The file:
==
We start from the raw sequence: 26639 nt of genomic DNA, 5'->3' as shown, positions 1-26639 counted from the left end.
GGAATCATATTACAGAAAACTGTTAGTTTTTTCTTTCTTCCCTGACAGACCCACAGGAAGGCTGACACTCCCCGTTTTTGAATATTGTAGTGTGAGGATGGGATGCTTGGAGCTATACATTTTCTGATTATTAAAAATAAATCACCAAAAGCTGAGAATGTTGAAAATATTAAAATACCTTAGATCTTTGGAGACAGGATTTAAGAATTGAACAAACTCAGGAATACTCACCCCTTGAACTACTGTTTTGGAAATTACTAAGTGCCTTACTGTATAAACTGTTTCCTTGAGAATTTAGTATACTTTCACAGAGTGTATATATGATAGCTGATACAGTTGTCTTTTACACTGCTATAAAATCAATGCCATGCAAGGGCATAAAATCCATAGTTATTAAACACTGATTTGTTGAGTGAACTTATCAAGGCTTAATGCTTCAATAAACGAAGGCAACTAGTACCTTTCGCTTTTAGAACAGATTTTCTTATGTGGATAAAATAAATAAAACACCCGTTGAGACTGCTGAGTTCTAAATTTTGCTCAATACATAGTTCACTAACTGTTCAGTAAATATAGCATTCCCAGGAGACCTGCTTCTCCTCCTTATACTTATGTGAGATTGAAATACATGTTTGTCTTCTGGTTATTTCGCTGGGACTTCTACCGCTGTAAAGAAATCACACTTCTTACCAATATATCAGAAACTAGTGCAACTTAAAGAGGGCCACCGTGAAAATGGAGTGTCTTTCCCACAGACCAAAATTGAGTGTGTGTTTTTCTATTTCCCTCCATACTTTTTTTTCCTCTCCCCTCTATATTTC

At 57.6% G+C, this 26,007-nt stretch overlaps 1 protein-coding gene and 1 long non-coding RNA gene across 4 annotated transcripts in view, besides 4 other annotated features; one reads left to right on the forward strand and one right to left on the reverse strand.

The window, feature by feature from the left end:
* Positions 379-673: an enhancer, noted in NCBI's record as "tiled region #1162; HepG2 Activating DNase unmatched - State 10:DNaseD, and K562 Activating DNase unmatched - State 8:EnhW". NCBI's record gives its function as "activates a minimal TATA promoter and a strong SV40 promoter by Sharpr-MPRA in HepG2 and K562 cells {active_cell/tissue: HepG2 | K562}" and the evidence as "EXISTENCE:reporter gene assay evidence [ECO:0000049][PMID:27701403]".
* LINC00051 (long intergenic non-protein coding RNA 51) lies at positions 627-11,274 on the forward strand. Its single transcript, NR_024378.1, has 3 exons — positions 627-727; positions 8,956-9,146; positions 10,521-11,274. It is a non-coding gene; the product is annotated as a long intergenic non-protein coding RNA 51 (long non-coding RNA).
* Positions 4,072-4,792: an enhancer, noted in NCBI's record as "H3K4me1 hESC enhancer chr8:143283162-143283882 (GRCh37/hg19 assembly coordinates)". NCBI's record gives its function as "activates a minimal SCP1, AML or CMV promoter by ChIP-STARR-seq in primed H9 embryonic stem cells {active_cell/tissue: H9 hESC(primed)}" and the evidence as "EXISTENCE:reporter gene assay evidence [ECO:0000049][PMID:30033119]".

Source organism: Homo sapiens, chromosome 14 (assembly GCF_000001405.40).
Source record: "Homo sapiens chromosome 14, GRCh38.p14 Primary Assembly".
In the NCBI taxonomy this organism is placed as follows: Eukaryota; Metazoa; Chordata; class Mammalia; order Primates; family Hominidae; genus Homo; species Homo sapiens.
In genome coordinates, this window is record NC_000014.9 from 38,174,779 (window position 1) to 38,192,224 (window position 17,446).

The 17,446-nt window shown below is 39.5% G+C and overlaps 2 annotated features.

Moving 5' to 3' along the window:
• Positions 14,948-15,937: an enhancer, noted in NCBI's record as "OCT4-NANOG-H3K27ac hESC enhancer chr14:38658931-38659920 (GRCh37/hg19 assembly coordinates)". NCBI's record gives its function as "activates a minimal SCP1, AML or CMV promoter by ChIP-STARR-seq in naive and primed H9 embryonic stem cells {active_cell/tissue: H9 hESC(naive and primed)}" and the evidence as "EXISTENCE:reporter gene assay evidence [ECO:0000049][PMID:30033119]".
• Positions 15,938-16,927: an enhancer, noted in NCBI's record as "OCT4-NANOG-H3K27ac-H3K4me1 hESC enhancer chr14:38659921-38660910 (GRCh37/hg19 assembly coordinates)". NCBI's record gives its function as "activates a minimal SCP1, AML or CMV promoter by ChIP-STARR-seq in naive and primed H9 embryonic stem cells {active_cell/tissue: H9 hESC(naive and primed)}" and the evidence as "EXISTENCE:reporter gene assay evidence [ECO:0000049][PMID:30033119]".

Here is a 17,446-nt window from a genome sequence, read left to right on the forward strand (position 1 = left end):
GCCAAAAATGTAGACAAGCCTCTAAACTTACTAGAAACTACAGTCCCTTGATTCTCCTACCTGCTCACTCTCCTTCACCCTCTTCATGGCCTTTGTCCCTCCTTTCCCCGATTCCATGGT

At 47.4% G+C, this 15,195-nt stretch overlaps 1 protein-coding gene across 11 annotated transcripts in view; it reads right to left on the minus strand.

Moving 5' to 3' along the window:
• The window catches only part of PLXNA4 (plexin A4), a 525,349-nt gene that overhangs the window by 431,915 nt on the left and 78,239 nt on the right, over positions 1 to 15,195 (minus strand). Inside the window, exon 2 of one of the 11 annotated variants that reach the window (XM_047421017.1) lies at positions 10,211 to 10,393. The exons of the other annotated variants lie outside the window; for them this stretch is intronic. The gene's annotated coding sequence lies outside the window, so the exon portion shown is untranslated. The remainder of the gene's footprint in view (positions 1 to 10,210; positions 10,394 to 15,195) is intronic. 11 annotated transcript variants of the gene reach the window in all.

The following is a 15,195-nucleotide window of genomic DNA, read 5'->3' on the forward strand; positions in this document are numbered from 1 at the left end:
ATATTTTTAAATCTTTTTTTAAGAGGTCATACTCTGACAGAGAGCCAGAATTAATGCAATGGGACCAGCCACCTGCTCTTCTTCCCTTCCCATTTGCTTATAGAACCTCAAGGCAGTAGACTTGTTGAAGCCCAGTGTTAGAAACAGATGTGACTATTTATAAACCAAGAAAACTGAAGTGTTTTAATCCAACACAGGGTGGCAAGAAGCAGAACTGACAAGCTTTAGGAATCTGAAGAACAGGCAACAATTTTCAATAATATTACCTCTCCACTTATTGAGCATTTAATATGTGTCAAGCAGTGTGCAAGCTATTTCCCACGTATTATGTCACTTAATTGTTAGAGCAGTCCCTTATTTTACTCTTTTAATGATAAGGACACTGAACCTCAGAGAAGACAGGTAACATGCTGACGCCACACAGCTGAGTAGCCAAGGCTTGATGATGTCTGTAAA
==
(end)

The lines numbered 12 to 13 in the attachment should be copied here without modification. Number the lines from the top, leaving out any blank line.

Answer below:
The 17,446-nt window shown below is 39.5% G+C and overlaps 2 annotated features.

Moving 5' to 3' along the window: